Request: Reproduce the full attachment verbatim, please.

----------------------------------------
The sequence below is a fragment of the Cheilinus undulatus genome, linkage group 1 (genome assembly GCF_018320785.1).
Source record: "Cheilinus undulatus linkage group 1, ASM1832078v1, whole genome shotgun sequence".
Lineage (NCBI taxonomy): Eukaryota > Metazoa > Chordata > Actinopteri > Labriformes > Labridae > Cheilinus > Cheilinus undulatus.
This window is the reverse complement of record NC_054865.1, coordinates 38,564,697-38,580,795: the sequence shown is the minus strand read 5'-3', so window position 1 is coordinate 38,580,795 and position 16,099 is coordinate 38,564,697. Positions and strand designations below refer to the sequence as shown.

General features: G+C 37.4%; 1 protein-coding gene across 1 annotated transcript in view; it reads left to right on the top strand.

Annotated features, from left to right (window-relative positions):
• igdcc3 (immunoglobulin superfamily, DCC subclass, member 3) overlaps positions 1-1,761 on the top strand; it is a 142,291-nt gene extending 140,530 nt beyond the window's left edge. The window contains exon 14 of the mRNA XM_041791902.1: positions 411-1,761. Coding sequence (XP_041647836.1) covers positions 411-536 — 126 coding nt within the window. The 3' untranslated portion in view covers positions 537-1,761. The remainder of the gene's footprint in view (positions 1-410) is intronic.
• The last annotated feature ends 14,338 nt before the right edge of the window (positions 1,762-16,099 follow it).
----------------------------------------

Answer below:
The sequence below is a fragment of the Cheilinus undulatus genome, linkage group 1 (genome assembly GCF_018320785.1).
Source record: "Cheilinus undulatus linkage group 1, ASM1832078v1, whole genome shotgun sequence".
Lineage (NCBI taxonomy): Eukaryota > Metazoa > Chordata > Actinopteri > Labriformes > Labridae > Cheilinus > Cheilinus undulatus.
This window is the reverse complement of record NC_054865.1, coordinates 38,564,697-38,580,795: the sequence shown is the minus strand read 5'-3', so window position 1 is coordinate 38,580,795 and position 16,099 is coordinate 38,564,697. Positions and strand designations below refer to the sequence as shown.

General features: G+C 37.4%; 1 protein-coding gene across 1 annotated transcript in view; it reads left to right on the top strand.

Annotated features, from left to right (window-relative positions):
• igdcc3 (immunoglobulin superfamily, DCC subclass, member 3) overlaps positions 1-1,761 on the top strand; it is a 142,291-nt gene extending 140,530 nt beyond the window's left edge. The window contains exon 14 of the mRNA XM_041791902.1: positions 411-1,761. Coding sequence (XP_041647836.1) covers positions 411-536 — 126 coding nt within the window. The 3' untranslated portion in view covers positions 537-1,761. The remainder of the gene's footprint in view (positions 1-410) is intronic.
• The last annotated feature ends 14,338 nt before the right edge of the window (positions 1,762-16,099 follow it).